I found a fascinating article in the Washington Times chronicling how people are abandoning church attendance altogether. The author, Julia Duin, is herself a born-again Christian who dates her conversion back to the late 60s and the Jesus Movement. That, plus her experiences of living in vastly different parts of the US over the last thirty years, has given her a unique insight into the phenomena. The article is an excerpt from her recent book, "Quitting Church: Why the Faithful Are Fleeing and What to Do About It" (Baker Books).
Here is a sampling...
You're not going to church?" I asked him.
It was his birthday, so we had met for dinner at the Olive Garden, one of our favorite Italian restaurants. He shook his head. "Matt," I will call him, was legally blind and unable to drive. That and a few other handicaps had not prevented him from having a decent-paying job with the U.S. government, from amassing a world-class library in his home, and from being the go-to guy with answers to all my questions about Reformed theology. But here he was, disconsolate. A reporter by trade, I dragged his story out of him.
"I don't mind taking the metro to church, but you know me," he said. "I'm pretty Reformed, and the kind of church I like is always at least two miles from the nearest stop."
I named a church in Alexandria, a posh suburb with its own historic district. He'd been going there the last time we talked. "Oh, they promised they'd find me a family that could pick me up," he said. "And they did, for a while. Then they started forgetting I was there. It was like Russian roulette. I would get dressed and wait for them, but I never knew which Sunday they'd actually show up at my front door."
By the time he'd get this family on their cell phone, they'd already be in the church parking lot and in no mood to double back and get him. When he brought this up to the leaders at his church, they told him he was on his own. Finally, he just quit going for more than a year. No one from his church ever called to ask where he was. He contacted some other churches, but none would offer him any help in getting to their services.
I was stunned. If anyone was in love with God, it was Matt. He was single and male, rare in church these days. But no one wanted him. In fact, no one wanted a bunch of my friends.
There was Gwen in Salem, Ore., whose pastor would never say more than a few words to her. Struggling to bring up three kids alone, she could have used his moral support. "But pastors don't pal around with single moms," she told me. "Too many needs and we're not big enough givers." She finally dropped out of her Pentecostal congregation.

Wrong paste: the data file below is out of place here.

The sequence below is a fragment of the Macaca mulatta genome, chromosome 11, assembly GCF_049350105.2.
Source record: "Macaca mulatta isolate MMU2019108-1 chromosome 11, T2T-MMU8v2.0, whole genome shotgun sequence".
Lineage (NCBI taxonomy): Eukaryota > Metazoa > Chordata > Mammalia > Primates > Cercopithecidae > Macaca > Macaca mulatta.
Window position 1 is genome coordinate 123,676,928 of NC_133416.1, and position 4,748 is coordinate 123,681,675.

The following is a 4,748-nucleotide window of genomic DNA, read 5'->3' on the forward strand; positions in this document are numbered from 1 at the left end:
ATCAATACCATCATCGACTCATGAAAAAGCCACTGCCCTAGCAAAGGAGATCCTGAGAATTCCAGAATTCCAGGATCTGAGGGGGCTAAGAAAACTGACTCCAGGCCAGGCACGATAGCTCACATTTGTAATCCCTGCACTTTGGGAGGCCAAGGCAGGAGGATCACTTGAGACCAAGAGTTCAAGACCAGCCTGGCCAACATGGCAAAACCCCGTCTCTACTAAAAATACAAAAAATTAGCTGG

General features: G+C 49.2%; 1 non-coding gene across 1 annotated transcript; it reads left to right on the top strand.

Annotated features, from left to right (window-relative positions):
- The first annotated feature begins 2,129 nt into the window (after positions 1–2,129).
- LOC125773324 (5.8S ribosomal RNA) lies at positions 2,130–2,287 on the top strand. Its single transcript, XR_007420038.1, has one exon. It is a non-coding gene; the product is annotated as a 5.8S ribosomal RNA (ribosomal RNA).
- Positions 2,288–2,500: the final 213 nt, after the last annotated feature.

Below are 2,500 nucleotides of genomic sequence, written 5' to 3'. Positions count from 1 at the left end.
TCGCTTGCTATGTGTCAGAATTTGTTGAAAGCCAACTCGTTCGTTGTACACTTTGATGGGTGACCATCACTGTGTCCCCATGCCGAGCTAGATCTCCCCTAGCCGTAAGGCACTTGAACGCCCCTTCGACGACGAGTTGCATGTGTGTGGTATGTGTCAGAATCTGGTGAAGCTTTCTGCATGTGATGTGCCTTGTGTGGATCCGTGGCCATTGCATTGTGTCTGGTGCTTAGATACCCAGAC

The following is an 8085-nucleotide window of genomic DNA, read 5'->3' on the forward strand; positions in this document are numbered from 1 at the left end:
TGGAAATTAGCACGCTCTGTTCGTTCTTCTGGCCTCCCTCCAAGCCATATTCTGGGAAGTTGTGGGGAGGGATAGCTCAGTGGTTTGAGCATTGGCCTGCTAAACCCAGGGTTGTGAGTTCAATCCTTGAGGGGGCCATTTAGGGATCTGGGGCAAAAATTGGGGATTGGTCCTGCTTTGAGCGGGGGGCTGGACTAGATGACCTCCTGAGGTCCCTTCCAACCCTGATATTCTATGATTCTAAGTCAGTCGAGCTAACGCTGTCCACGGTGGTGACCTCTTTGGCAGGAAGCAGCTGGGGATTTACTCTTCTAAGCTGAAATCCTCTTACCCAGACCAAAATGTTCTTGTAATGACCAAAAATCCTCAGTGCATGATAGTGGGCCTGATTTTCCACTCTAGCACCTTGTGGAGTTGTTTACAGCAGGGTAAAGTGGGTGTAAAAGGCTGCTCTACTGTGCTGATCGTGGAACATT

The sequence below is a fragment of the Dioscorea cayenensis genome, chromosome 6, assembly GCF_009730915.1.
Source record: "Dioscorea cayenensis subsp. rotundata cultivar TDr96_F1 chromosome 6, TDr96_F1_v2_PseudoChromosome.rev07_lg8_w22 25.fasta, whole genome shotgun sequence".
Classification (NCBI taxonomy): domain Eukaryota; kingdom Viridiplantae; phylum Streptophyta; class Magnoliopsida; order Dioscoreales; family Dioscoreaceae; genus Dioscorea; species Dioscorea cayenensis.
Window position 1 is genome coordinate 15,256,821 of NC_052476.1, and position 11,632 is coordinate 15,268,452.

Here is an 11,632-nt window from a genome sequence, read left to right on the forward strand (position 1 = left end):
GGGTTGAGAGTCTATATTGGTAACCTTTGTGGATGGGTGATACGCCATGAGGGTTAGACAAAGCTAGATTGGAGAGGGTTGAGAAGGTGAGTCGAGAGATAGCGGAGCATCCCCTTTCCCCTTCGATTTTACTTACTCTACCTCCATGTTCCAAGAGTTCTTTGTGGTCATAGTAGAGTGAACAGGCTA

Then there were Paul and Ed, two journalist friends in Richmond and Casper, Wyo. Both brilliant evangelical men, they told me they loved the Lord but couldn't live with the paucity of spiritual maturity in every congregation they visited. Both were now church dropouts.
And there was Maeve, a married friend whose husband had talked back to the elders at their former congregation, a large Bible church also in northern Virginia. The elders kicked them both out. This couple found some refuge in a smaller, evangelical congregation, but, "I go only out of obedience," she told me over lunch one day.
I've seen it too with loved ones and friends. Not long ago I talked to someone who has dropped out of church altogether. For years he and his wife had been in a mega-church but then became disaffected. They tried smaller churches, then home churches, now they sleep in on Sunday morning.
I don't fully understand this phenomena but have a theory. In the wake of Charles Finney's ministry in upstate New York people left the church in droves too. They had become cynical of his revival methods and his theology became a breeding ground for many Christian sects that abandoned biblical orthodoxy. That area has become known as The Burned Over Area because, like a forest after a forest fire, it remains devastated and impervious to the Gospel. Perhaps the same thing is happening in our day but on a much larger scale due to the influences of Christian mass media and the megachurch.
Click on the link above to read the article. Click here to watch a short video of her introducing the topic.
FWIW - I bet that we'll hear from this author in the the not so distant future being interviewed on the White Horse Inn ( http://www.whitehorseinn.org/).